I have absolutely no doubt that Asylum Welcome will be supporting them whatever comes their way, and I feel so proud to have been part of this team and to see Jess, Caritas, Alice and Navid continue to take that work forward.

*We encourage you to read Helena’s thought-provoking blog on our website reflecting on her remarkable seven years coordinating Asylum Welcome’s Youth Service and on the current challenges that young asylum seekers and refugees face coming to and living in the UK by clicking here.

Navid, Services Director: Asylum Welcome

Asylum Welcome has always been proud of the service it offers to all clients. Our aim is to meet their needs, promote their wellbeing and secure their future. This is especially true for vulnerable migrants, asylum seekers and refugees. Staff and volunteers working with them go the extra mile to ensure that they are offered the best possible service.

The Youth Service has always been identified as one of Asylum Welcome’s critical services.

A large number of our unaccompanied children come from Eritrea, Afghanistan, Iraq, Syria, Iran and Sudan.  Very often they have no family or friends, and often they know nobody in this country.  While they wait to receive a decision from the Home Office on their applications for asylum, which often does not resolve their situation, we are able to ensure their access to food, shelter, education and healthcare, as well as other basic necessities.

Young people of 15 or 16 also need support from someone they can trust and have confidence in; someone to look up to, to talk to, and who will allow them to show their real feelings. They also need someone with an understanding of their culture, where they come from, what they have been through and what their needs are. They need people who will treat them in a way that respects their dignity. This is what we do at Asylum Welcome.

Sometimes we share in the horror of the experience of receiving a negative decision from the Home Office.  Imagine a child forced to leave their country, family, friends and everything they have, because of war, politics, hunger or for other complex reasons. They arrive in this country in the hope of starting a better life. They become well integrated and seem to be thriving, and memories of the tyranny, poverty, discrimination and abuse they left behind are fading. Then, three or four years later, that hope is taken away from them by a letter in the post, denying them the chance for a brighter future.  A nightmare: not only for these youngsters but also for people working with them, investing in their lives in the UK. Asylum Welcome’s role at this point is critical. Our holistic approach and services have been generated from our long experience of working with these young people, and are designed with the aim of facilitating access to support, enabling these youngsters to fight on for their future.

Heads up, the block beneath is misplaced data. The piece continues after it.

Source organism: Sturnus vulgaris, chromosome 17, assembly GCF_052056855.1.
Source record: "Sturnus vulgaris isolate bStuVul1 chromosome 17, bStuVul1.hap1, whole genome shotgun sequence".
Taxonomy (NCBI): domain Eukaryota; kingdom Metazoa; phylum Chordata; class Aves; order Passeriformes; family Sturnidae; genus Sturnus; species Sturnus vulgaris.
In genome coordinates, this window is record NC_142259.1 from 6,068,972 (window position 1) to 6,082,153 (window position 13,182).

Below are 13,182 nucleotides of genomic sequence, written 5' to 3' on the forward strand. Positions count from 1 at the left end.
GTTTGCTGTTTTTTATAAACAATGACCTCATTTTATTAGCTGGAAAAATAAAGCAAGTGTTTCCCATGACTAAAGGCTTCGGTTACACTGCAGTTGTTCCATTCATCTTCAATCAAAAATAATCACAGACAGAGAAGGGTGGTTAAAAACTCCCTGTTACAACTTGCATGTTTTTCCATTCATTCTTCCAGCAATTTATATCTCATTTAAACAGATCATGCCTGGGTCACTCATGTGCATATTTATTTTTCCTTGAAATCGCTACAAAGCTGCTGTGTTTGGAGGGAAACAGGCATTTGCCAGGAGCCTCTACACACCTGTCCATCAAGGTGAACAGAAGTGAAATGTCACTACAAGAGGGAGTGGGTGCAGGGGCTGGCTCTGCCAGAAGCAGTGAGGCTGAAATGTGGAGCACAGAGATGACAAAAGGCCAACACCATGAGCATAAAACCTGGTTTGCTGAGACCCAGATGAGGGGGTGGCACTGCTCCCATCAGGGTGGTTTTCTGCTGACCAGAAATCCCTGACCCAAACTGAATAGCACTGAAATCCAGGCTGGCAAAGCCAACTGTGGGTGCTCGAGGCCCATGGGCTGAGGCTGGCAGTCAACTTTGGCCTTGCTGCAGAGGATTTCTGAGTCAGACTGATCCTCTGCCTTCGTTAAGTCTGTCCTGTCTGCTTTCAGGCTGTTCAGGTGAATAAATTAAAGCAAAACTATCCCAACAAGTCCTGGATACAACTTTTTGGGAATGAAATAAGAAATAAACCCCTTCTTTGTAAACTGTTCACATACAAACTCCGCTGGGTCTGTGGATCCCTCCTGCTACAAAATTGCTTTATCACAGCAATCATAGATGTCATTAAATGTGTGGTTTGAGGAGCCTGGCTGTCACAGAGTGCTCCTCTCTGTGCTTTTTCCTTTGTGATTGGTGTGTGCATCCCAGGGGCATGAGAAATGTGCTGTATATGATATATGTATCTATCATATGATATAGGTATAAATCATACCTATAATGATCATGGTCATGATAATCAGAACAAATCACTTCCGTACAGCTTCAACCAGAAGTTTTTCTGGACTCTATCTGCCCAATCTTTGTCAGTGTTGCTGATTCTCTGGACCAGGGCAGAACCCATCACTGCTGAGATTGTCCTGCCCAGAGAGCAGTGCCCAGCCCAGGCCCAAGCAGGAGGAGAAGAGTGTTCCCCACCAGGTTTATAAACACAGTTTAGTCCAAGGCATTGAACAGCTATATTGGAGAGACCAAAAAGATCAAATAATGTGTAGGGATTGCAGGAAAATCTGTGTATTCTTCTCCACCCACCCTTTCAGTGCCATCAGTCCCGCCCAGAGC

We know that the new Immigration Bill will bring change. These changes will increase state hostility towards asylum seekers, and the need among our young clients will inevitably increase. So, while we continue working with our young clients, our close partnerships with other local and national organisations aiming of reducing institutional hostilities and promote fair and just treatments of asylum seekers will prove to be an important part of our work.

Asylum Welcome’s fantastic and life changing work with our young clients population is hugely due to Helena’s tireless and unconditional support and solidarity. This was partly depicted by many of these youngsters who turned up in our office at her farewell party. Our commitment and determination to deliver a first-class service that these youngsters deserve continue with Jess and other colleagues who have already started with this.

From Clients to Team Members: Young refugees shaping Asylum Welcome’s future

Helena, Caritas and Aiham from Asylum Welcome’s Youth team with three proud youth volunteers getting their training certificates


I started volunteering at Asylum Welcome in February 2021 in the Youth Service. During this past year, I have been helping with so many things, such as interpreting in Kurdish, calling clients for updates, supporting clients to register with a GP and booking appointments. I also signpost clients to other services in the community and help them to complete housing and universal credit applications.